Walking along the Waterfront today, you can see plenty of people sitting down anywhere they can, playing Pokemon GO. That’s what brings people out of their home or office today and interact. But, aside from the game’s nature, why Waterfront?
The way we design space is shaped by our fundamental desire and behaviour, and therefore we tend to separate space for different functions such as work, domestic, rest, and so on. Public space, our topic of this blog, is the moments in-between buildings that provide the setting where people can interact with each other, engage in different activities, or simply take a break. These are often accommodated with various fundamental architectural and design criteria – light, materials, textures, openness, access. When these values are all met, public space tends to attract more people and provide them with numerous functions.
Simcoe Wavedeck at Waterfront welcomes tourists, pedestrians, office workers and more (Source: Waterfront Toronto)
The go-to spot for a stroll and gathering
Waterfront, for instance, provides abundant light and open space facing the Toronto Islands to welcome anyone coming to the area. Its wooden boardwalk and brick path allow the full access while parkettes with trees and grass serve as seating space without actually needing a bench.
Location can be mobile!
Studio Jonah’s Miami Floating Stage project creates public space for a whole new variety of activities. Its nature as a floating stage gives it full access to any location along the shore while serving numerous purposes and needs, such as a performance stage.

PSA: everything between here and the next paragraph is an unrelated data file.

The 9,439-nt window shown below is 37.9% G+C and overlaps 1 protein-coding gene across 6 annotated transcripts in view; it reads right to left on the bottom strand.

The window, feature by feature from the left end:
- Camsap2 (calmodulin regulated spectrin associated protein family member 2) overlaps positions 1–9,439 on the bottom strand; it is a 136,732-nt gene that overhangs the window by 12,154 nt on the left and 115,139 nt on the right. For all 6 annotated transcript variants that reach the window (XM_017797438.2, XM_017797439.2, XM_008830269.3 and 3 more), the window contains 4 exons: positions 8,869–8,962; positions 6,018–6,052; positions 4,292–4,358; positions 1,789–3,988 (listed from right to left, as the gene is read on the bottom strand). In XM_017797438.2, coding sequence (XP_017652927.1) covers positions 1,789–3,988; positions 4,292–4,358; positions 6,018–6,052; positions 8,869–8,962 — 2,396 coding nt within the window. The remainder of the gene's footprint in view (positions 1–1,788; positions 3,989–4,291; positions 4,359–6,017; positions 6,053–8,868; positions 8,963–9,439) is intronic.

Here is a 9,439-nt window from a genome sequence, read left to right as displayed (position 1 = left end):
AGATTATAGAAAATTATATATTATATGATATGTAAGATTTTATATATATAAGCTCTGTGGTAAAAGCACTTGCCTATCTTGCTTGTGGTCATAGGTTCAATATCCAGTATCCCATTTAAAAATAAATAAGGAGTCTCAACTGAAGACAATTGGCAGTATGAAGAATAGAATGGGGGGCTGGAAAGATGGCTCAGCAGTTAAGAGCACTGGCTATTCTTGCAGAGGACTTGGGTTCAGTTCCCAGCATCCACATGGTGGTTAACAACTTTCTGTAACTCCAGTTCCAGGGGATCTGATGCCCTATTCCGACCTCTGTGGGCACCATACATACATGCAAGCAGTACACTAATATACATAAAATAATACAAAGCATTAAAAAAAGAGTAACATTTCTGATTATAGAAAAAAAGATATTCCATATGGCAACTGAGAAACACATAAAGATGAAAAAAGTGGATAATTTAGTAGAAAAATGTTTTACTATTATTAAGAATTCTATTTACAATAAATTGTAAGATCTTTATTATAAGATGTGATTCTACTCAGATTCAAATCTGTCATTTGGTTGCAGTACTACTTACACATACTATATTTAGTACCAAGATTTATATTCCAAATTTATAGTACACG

Lunch break overwatched by cows (Source: The Globe and Mail)
Less is more?
The plaza surrounded by Toronto Dominion Towers is designed as a simple, open public space in the middle of busy Financial District. Despite its lighting and materiality with abundant grass plots, however, the overly spacious plaza questions its efficiency and effectiveness as a public space. Being surrounded by tall towers gives a sense of being watched and restricted, constraining people to engage in activities or stay long. (A classic documentary Social Life of Small Urban Spaces by William Whyte explains a similar phenomenon).
Linear Park beneath Gardiner Expressway (Source: The Star)
Brighter future of public space, hopefully
Last year, the City of Toronto announced that new public space will be developed underneath the Gardiner Expressway. Its goal is to create a cultural, interactive and vibrant community hub, but it’s a question whether it can successfully become one despite noise, pollution and the lack of fundamental criteria we’ve discussed: most importantly light, openness and access. Can it become the next hotspot for a weekend stroll or gatherings? Share your thoughts!